For all of these reasons, it is important that acne patients try other options first. If antibiotics are chosen as a treatment, they should be prescribed for a maximum of 3 months, and should always be prescribed alongside other medications and never on their own.1
How Effective Are Antibiotics and How Do They Compare with Other Medications?
While antibiotics can work to some degree in some people, results are unimpressive, particularly when compared with other, safer treatment options that work just as well or better. Let's have a look.
The antibiotics used to treat acne fall into two broad categories:
- Oral antibiotics: Taken by mouth. Oral antibiotics are systemic medications, meaning that they have effects throughout the body.
- Topical antibiotics: Applied to the skin. Topical antibiotics work locally, meaning that they affect the area of skin to which they are applied.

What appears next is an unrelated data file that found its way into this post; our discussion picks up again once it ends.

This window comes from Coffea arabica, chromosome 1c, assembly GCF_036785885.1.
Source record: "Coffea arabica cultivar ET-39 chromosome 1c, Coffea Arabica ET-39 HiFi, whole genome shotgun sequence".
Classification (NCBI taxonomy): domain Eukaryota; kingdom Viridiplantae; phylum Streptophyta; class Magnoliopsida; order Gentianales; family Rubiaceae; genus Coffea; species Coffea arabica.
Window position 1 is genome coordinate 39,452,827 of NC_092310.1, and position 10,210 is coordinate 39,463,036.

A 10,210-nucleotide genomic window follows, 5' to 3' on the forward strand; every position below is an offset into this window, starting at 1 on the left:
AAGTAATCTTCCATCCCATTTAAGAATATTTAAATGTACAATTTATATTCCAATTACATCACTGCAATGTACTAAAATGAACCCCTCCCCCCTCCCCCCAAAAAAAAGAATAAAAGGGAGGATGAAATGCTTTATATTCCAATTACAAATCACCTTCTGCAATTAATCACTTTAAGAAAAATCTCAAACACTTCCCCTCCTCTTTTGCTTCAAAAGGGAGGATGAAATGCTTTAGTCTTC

Doctors sometimes prescribe oral antibiotics to treat moderate-to-severe acne. The most commonly prescribed oral antibiotics for acne are:
Oral antibiotics can be at least somewhat helpful in treating acne, with minocycline considered the most effective oral antibiotic for acne, and doxycycline the next most effective.2
Several studies show that oral antibiotics can be somewhat effective in treating acne3-5, and may reduce symptoms by approximately 50%3, but are not more effective than other medications.
Concerningly, two studies have reported that a significant number of patients fail to see improvement from oral antibiotics. One recent scientific article notes that in many cases, oral antibiotics fail to help patients with severe acne.6 Another recent study found that about ¼ of patients are dissatisfied with oral antibiotics due to lack of improvement in their acne.7
Expand to read details of research